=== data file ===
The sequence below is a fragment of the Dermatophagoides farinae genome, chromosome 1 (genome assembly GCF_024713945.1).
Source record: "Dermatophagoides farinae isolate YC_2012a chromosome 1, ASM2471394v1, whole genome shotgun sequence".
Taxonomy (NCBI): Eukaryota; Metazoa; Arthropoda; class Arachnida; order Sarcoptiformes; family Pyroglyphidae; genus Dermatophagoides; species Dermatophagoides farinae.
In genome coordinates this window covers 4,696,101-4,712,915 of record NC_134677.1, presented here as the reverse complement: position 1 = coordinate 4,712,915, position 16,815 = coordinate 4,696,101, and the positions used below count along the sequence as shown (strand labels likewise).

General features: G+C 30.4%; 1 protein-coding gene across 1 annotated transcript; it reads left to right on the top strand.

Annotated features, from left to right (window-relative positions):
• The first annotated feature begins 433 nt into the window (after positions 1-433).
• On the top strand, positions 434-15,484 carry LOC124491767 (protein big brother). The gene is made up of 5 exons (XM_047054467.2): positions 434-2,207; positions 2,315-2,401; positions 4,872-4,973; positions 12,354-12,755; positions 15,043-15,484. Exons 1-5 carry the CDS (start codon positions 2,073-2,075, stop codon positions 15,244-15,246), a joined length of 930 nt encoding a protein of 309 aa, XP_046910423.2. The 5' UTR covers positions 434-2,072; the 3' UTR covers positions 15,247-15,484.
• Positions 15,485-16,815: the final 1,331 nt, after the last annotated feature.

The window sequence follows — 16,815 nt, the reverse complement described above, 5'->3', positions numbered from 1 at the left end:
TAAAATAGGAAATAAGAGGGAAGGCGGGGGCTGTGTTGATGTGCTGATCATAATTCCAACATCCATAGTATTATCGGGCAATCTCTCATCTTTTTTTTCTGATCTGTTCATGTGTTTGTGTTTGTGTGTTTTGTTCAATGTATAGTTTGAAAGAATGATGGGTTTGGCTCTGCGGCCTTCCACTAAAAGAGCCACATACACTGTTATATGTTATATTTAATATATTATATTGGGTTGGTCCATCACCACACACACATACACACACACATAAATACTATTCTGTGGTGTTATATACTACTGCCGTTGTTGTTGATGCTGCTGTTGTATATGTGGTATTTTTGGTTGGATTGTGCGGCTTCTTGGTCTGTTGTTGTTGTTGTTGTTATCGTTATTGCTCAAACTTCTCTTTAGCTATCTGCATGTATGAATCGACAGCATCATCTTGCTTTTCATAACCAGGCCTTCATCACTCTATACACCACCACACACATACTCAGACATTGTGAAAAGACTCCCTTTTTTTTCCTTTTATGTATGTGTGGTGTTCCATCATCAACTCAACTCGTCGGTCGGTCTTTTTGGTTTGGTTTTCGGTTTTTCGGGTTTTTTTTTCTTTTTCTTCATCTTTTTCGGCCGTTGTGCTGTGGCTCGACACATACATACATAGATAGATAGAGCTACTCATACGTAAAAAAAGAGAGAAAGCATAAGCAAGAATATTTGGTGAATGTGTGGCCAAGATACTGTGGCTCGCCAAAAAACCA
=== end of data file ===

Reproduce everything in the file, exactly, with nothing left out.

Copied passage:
The sequence below is a fragment of the Dermatophagoides farinae genome, chromosome 1 (genome assembly GCF_024713945.1).
Source record: "Dermatophagoides farinae isolate YC_2012a chromosome 1, ASM2471394v1, whole genome shotgun sequence".
Taxonomy (NCBI): Eukaryota; Metazoa; Arthropoda; class Arachnida; order Sarcoptiformes; family Pyroglyphidae; genus Dermatophagoides; species Dermatophagoides farinae.
In genome coordinates this window covers 4,696,101-4,712,915 of record NC_134677.1, presented here as the reverse complement: position 1 = coordinate 4,712,915, position 16,815 = coordinate 4,696,101, and the positions used below count along the sequence as shown (strand labels likewise).

General features: G+C 30.4%; 1 protein-coding gene across 1 annotated transcript; it reads left to right on the top strand.

Annotated features, from left to right (window-relative positions):
• The first annotated feature begins 433 nt into the window (after positions 1-433).
• On the top strand, positions 434-15,484 carry LOC124491767 (protein big brother). The gene is made up of 5 exons (XM_047054467.2): positions 434-2,207; positions 2,315-2,401; positions 4,872-4,973; positions 12,354-12,755; positions 15,043-15,484. Exons 1-5 carry the CDS (start codon positions 2,073-2,075, stop codon positions 15,244-15,246), a joined length of 930 nt encoding a protein of 309 aa, XP_046910423.2. The 5' UTR covers positions 434-2,072; the 3' UTR covers positions 15,247-15,484.
• Positions 15,485-16,815: the final 1,331 nt, after the last annotated feature.

The window sequence follows — 16,815 nt, the reverse complement described above, 5'->3', positions numbered from 1 at the left end:
TAAAATAGGAAATAAGAGGGAAGGCGGGGGCTGTGTTGATGTGCTGATCATAATTCCAACATCCATAGTATTATCGGGCAATCTCTCATCTTTTTTTTCTGATCTGTTCATGTGTTTGTGTTTGTGTGTTTTGTTCAATGTATAGTTTGAAAGAATGATGGGTTTGGCTCTGCGGCCTTCCACTAAAAGAGCCACATACACTGTTATATGTTATATTTAATATATTATATTGGGTTGGTCCATCACCACACACACATACACACACACATAAATACTATTCTGTGGTGTTATATACTACTGCCGTTGTTGTTGATGCTGCTGTTGTATATGTGGTATTTTTGGTTGGATTGTGCGGCTTCTTGGTCTGTTGTTGTTGTTGTTGTTATCGTTATTGCTCAAACTTCTCTTTAGCTATCTGCATGTATGAATCGACAGCATCATCTTGCTTTTCATAACCAGGCCTTCATCACTCTATACACCACCACACACATACTCAGACATTGTGAAAAGACTCCCTTTTTTTTCCTTTTATGTATGTGTGGTGTTCCATCATCAACTCAACTCGTCGGTCGGTCTTTTTGGTTTGGTTTTCGGTTTTTCGGGTTTTTTTTTCTTTTTCTTCATCTTTTTCGGCCGTTGTGCTGTGGCTCGACACATACATACATAGATAGATAGAGCTACTCATACGTAAAAAAAGAGAGAAAGCATAAGCAAGAATATTTGGTGAATGTGTGGCCAAGATACTGTGGCTCGCCAAAAAACCA